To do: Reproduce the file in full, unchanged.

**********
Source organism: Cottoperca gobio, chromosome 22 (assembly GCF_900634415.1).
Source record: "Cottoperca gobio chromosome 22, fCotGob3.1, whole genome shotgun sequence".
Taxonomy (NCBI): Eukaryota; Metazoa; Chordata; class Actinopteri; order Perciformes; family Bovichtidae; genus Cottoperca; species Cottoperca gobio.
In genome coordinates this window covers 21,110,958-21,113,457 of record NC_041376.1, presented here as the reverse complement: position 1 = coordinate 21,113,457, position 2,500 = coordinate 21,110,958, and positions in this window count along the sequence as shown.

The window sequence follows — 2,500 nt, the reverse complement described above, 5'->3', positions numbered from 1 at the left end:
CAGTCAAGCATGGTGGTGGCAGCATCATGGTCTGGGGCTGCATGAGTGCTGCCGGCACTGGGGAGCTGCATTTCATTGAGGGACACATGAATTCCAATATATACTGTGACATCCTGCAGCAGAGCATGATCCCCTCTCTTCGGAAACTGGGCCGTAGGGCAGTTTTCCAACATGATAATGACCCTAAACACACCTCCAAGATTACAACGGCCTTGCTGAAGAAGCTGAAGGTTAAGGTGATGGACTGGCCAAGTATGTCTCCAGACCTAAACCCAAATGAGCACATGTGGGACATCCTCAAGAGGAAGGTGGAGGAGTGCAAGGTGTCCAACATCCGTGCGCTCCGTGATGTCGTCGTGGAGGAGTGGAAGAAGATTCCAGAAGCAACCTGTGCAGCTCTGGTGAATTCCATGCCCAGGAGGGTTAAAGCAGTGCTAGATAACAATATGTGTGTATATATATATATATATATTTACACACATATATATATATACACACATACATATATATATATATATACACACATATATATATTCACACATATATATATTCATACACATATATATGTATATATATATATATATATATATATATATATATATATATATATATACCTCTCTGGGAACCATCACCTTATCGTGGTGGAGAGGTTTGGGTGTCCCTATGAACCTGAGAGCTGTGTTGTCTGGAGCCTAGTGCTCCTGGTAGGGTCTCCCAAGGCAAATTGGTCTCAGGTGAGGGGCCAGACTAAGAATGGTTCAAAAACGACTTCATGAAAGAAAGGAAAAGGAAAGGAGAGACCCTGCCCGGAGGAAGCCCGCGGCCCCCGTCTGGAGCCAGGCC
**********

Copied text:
Source organism: Cottoperca gobio, chromosome 22 (assembly GCF_900634415.1).
Source record: "Cottoperca gobio chromosome 22, fCotGob3.1, whole genome shotgun sequence".
Taxonomy (NCBI): Eukaryota; Metazoa; Chordata; class Actinopteri; order Perciformes; family Bovichtidae; genus Cottoperca; species Cottoperca gobio.
In genome coordinates this window covers 21,110,958-21,113,457 of record NC_041376.1, presented here as the reverse complement: position 1 = coordinate 21,113,457, position 2,500 = coordinate 21,110,958, and positions in this window count along the sequence as shown.

The window sequence follows — 2,500 nt, the reverse complement described above, 5'->3', positions numbered from 1 at the left end:
CAGTCAAGCATGGTGGTGGCAGCATCATGGTCTGGGGCTGCATGAGTGCTGCCGGCACTGGGGAGCTGCATTTCATTGAGGGACACATGAATTCCAATATATACTGTGACATCCTGCAGCAGAGCATGATCCCCTCTCTTCGGAAACTGGGCCGTAGGGCAGTTTTCCAACATGATAATGACCCTAAACACACCTCCAAGATTACAACGGCCTTGCTGAAGAAGCTGAAGGTTAAGGTGATGGACTGGCCAAGTATGTCTCCAGACCTAAACCCAAATGAGCACATGTGGGACATCCTCAAGAGGAAGGTGGAGGAGTGCAAGGTGTCCAACATCCGTGCGCTCCGTGATGTCGTCGTGGAGGAGTGGAAGAAGATTCCAGAAGCAACCTGTGCAGCTCTGGTGAATTCCATGCCCAGGAGGGTTAAAGCAGTGCTAGATAACAATATGTGTGTATATATATATATATATATTTACACACATATATATATATACACACATACATATATATATATATATACACACATATATATATTCACACATATATATATTCATACACATATATATGTATATATATATATATATATATATATATATATATATATATATATATACCTCTCTGGGAACCATCACCTTATCGTGGTGGAGAGGTTTGGGTGTCCCTATGAACCTGAGAGCTGTGTTGTCTGGAGCCTAGTGCTCCTGGTAGGGTCTCCCAAGGCAAATTGGTCTCAGGTGAGGGGCCAGACTAAGAATGGTTCAAAAACGACTTCATGAAAGAAAGGAAAAGGAAAGGAGAGACCCTGCCCGGAGGAAGCCCGCGGCCCCCGTCTGGAGCCAGGCC